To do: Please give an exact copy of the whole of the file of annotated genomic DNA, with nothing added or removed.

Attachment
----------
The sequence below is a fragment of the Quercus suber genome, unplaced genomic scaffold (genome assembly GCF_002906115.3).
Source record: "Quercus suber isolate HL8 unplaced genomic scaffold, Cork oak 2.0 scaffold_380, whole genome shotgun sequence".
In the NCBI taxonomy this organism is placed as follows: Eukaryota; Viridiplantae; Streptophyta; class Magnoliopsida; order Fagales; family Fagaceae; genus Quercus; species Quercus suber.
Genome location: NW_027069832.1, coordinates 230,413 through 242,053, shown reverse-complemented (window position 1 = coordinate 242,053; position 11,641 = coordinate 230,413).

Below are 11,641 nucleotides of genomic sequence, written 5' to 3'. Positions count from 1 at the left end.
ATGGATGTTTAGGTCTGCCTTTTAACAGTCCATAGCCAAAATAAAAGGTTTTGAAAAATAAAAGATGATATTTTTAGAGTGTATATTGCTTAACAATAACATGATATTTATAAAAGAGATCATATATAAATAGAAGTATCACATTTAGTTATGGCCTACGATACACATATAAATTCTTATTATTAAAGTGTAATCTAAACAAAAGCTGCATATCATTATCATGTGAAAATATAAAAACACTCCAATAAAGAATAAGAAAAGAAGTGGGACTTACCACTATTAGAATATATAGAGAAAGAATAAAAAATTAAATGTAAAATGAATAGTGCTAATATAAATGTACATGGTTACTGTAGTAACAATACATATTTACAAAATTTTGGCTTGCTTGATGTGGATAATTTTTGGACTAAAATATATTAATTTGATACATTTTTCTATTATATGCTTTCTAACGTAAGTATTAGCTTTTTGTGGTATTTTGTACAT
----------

The sequence below is a fragment of the Quercus suber genome, unplaced genomic scaffold (genome assembly GCF_002906115.3).
Source record: "Quercus suber isolate HL8 unplaced genomic scaffold, Cork oak 2.0 scaffold_380, whole genome shotgun sequence".
In the NCBI taxonomy this organism is placed as follows: Eukaryota; Viridiplantae; Streptophyta; class Magnoliopsida; order Fagales; family Fagaceae; genus Quercus; species Quercus suber.
Genome location: NW_027069832.1, coordinates 230,413 through 242,053, shown reverse-complemented (window position 1 = coordinate 242,053; position 11,641 = coordinate 230,413).

Below are 11,641 nucleotides of genomic sequence, written 5' to 3'. Positions count from 1 at the left end.
ATGGATGTTTAGGTCTGCCTTTTAACAGTCCATAGCCAAAATAAAAGGTTTTGAAAAATAAAAGATGATATTTTTAGAGTGTATATTGCTTAACAATAACATGATATTTATAAAAGAGATCATATATAAATAGAAGTATCACATTTAGTTATGGCCTACGATACACATATAAATTCTTATTATTAAAGTGTAATCTAAACAAAAGCTGCATATCATTATCATGTGAAAATATAAAAACACTCCAATAAAGAATAAGAAAAGAAGTGGGACTTACCACTATTAGAATATATAGAGAAAGAATAAAAAATTAAATGTAAAATGAATAGTGCTAATATAAATGTACATGGTTACTGTAGTAACAATACATATTTACAAAATTTTGGCTTGCTTGATGTGGATAATTTTTGGACTAAAATATATTAATTTGATACATTTTTCTATTATATGCTTTCTAACGTAAGTATTAGCTTTTTGTGGTATTTTGTACAT